Posts Tagged ‘Fishing’

Lac Courte Oreilles Resort

Please close this window to return to previous page. Paul Demain, Lac Courte Oreilles Band of Ojibwe: We’re talking with Gaiashkabos, the former tribal chairman from the Lac Courte Oreilles tribe, he still sits on the council now, and we’re up at The Landing, formerly known as Herman Landing. And Gaiash had quite a bit [...]

Dakota Artisans

Please close this window to return to previous page. Robbie Robertson: Trickling back from South Dakota and Nebraska, a handful of families formed the nucleus of the Birch-Cooley settlement at a place they called Cansayapi—“They paint the trees red.” By 1886 there were sixteen teepees and a few small farms near the banks of the [...]

Tribal Businesses

Tribally-owned businesses became fairly common after the Indian Reorganization Act of 1934. The federal government encouraged, funded, and supervised cooperatives that sold wild rice or beadwork, for example, but these businesses were short-lived. During the War on Poverty in the 1960s and early 1970s, tribes could receive federal funds to establish “industrial parks” with water, [...]

Making Money

With the arrival of the French, Native people began to produce furs and hides for the international and regional markets. While the creation of social ties rather than the profit motive was initially at the forefront of Indian transactions, they soon became good at trade negotiations, playing the French and English off against one another [...]


Native people of the Midwest fished the lakes and rivers at least as long ago as 3,000 B. C., using a hook and line, spears, and traps. With time, the technology advanced. For example, harpoons allowed for greater efficiency. Another major technological development about A. D. 1,000 was the gill net, which allowed men to [...]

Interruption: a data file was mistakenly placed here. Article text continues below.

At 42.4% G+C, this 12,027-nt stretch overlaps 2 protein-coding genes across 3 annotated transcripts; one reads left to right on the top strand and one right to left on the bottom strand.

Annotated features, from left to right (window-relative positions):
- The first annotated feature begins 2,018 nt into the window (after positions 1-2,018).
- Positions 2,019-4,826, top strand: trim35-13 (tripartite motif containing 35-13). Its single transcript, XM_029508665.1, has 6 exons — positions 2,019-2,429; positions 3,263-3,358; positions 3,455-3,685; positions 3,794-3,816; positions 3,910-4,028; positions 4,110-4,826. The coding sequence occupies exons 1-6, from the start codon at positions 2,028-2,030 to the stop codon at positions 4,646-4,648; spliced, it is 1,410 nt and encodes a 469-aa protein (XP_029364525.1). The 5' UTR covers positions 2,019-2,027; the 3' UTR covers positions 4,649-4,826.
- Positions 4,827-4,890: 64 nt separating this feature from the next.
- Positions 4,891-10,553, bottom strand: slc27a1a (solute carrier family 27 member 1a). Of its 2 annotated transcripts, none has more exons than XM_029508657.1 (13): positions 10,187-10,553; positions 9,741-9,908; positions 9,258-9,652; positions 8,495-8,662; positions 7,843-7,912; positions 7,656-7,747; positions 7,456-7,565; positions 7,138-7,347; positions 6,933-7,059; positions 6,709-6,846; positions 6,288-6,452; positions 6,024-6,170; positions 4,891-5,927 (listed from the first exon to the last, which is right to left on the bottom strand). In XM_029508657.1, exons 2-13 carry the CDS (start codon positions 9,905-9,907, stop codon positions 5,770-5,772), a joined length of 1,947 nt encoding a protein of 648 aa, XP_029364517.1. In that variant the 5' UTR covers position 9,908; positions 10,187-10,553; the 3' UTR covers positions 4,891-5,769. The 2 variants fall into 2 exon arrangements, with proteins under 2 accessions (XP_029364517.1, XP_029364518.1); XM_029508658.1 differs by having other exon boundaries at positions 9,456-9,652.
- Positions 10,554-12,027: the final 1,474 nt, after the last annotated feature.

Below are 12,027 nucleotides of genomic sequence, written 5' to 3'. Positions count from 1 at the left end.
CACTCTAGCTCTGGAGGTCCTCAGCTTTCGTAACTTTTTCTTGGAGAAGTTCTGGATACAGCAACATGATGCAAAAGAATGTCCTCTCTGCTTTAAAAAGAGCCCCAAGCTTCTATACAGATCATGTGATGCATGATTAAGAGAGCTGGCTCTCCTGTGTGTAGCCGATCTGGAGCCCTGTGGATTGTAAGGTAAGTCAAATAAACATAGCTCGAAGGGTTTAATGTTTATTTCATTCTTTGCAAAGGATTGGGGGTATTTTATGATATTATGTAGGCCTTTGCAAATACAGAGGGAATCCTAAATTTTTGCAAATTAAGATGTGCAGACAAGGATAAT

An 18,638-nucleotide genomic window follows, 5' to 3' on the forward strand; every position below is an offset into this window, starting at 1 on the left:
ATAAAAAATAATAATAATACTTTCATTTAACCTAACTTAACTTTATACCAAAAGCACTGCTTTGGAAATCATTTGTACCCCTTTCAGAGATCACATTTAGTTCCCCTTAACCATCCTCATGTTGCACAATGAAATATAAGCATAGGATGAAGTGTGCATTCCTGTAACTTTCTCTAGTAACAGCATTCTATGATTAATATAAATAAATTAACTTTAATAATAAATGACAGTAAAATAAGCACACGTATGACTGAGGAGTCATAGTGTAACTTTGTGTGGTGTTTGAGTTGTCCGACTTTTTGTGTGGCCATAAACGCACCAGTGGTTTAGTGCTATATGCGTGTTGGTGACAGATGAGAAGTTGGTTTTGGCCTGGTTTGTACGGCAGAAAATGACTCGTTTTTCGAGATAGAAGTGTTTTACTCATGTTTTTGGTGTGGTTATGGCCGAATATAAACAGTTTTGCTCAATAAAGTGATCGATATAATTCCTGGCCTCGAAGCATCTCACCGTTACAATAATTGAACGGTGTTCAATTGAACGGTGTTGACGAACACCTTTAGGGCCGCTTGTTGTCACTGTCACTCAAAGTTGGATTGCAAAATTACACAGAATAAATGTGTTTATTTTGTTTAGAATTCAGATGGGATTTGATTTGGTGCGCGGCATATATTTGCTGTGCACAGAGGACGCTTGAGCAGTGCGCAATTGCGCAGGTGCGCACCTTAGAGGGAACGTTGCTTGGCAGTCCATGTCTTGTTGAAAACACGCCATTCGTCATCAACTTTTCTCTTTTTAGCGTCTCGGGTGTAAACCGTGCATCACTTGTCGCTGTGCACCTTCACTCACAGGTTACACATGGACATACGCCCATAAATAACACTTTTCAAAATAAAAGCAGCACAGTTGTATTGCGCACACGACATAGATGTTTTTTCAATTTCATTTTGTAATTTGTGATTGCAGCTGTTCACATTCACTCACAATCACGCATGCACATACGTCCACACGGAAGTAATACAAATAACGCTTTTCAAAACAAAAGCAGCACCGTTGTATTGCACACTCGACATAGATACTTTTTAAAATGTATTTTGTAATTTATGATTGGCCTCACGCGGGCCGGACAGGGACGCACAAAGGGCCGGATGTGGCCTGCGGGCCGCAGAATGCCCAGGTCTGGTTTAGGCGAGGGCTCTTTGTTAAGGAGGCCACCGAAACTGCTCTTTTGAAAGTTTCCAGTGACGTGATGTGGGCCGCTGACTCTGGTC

For centuries, Americans have regarded Native Americans as the “Other,” that is, fundamentally different from themselves. Majority Americans have viewed the Other (“Indians”) as lacking something, either in a good way or a bad way. Such a characterization of Indians is a stereotype. It does not represent the reality of Native American cultures and histories. [...]


Native people in the Great Lakes area recognized individually-owned property. Women and men owned their own tools, clothing, ornaments, and any gifts of property they received. Ojibwa husbands and wives owned property separately but lent their possessions to each other. These ideas about gender and property contrasted with those in colonial and early 19th century [...]

How We Know

Native communities have integrated new technologies, wage work, literacy, Christianity, and other aspects of majority culture into their way of life. At the same time, cultural continuities have persisted for generations. Recent scholarship concentrates on explaining the survival of culturally distinct Indian communities, despite very severe federal assimilation policies directed at American Indians. Anthropologists especially [...]

Cultural Identity

In the Great Lakes area, the local groups have shared a regional culture and also developed variations on this culture. The principal theme of regional culture is reciprocity, the belief that it is necessary and morally right to give something to get something in return. This idea has been expressed in the value placed on [...]

Commercial Activity

From the mid-1600s to the early 1800s, Indians sold furs, labor, and goods to European traders throughout the Great Lakes region, while continuing to support their households by hunting, fishing, and gathering. The United States government pressured them to cede their land to settlers moving west. By the 1830s and 1840s, almost all the Indians [...]